As discussed in the previous section, some corporate networks may have a proxy in addition to a firewall. A Web Proxy, being a man-in-the-middle will open all packets passing through it, as it is required for it to correctly setup the proxy circuit. The Proxy may decide to drop the TURN packets, since they do not conform to the HTTPS protocol specification.

B. VPN Applications

Applications which provide users with anonymity via VPNs will likely reject any STUN/TURN packets as these ‘leak’ information regarding the network endpoints of the consumer.



WebSockets can be used to transfer the media which is certainly not an optimal choice. It is similar to using TURN/TCP in WebRTC — it has a quality impact and will not work well in quite a number of cases.

The primary advantage of using media over WebSockets is that it might pass firewalls where even TURN/TCP and TURN/TLS could be blocked. And it certainly avoids the issue of WebRTC TURN connections not getting past authenticated proxies


On the rendition (receive) side, data received on the WebSockets goes into a WebAssembly (WASM) based decoder. Audio is fed to an AudioWorklet in browsers that support that. From there the decoded audio is played using the WebAudio “magic” destination node. The Video is painted on an HTML5 canvas.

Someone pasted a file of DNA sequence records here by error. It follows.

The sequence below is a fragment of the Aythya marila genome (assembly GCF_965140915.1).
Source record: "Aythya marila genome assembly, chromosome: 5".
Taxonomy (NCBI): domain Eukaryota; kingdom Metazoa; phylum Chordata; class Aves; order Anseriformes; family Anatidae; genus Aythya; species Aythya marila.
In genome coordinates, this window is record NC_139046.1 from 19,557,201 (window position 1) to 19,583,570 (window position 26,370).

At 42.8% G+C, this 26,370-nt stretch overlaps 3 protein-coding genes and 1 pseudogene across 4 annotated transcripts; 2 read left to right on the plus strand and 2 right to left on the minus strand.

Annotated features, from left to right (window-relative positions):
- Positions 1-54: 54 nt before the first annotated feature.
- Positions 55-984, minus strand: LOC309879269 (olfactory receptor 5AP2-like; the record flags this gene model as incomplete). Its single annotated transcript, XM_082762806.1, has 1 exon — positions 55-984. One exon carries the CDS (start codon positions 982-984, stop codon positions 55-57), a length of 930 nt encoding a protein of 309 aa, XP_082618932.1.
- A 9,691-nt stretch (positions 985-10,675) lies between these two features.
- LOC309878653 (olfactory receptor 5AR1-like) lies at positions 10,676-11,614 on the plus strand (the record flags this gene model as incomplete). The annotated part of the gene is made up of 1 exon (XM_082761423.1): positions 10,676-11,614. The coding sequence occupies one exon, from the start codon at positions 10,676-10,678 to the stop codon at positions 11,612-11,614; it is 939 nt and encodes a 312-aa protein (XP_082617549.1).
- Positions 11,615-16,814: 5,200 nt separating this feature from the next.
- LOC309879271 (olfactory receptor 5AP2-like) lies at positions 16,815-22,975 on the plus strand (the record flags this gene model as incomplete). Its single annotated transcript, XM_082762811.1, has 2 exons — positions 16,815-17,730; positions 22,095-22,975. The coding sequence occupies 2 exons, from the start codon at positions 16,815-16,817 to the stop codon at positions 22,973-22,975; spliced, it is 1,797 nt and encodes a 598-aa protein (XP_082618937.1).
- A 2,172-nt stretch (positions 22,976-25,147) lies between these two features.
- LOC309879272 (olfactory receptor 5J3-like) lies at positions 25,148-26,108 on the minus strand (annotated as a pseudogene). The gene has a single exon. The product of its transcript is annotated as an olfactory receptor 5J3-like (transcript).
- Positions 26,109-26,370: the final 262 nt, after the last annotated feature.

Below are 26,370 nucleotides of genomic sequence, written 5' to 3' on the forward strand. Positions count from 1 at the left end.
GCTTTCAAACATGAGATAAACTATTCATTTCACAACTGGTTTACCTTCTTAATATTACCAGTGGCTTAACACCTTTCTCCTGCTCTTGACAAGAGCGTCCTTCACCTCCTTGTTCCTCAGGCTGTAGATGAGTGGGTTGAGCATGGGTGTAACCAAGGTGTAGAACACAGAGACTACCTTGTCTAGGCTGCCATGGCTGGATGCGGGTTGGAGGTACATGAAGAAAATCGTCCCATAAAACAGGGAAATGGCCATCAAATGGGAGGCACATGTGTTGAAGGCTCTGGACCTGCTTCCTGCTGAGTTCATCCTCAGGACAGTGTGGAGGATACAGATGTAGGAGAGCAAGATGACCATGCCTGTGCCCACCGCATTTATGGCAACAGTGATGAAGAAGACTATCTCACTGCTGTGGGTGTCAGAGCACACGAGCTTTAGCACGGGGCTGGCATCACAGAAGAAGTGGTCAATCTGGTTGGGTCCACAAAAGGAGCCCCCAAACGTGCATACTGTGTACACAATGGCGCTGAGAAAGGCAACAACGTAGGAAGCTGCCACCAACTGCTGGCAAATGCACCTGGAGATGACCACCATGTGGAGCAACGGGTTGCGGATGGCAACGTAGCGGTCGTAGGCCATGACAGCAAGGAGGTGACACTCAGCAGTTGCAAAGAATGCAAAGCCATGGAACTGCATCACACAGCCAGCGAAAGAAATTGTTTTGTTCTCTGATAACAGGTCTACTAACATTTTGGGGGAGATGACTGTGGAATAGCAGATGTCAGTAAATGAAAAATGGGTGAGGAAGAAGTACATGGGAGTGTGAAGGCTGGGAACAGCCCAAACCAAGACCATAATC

On the transmission side, WebAudio captures media from the getUserMedia call and is sent to a WebAssembly encoder worker and then delivered via WebSocket. Video capture is grabbed from a canvas before being sent to the WebAssembly encoder.

Using WebAssembly, it is possible to create Web versions of commonly available, open source codecs (Opus, H.264 etc) which encode/decode and also RTP packetize the media.

On the server side, if inter-working with vanilla WebRTC is required, then an inter-working function would need to be implemented which will convert WebSocket transported media to SRTP based media. This inter-working function could feed the WebRTC Media Server (Jitsi, RED5 or others).


Zoom appears to be following this or a similar methodology for its browser based offerings.


As of this writing, there appears to be no known or understood topology for which this solution will not work.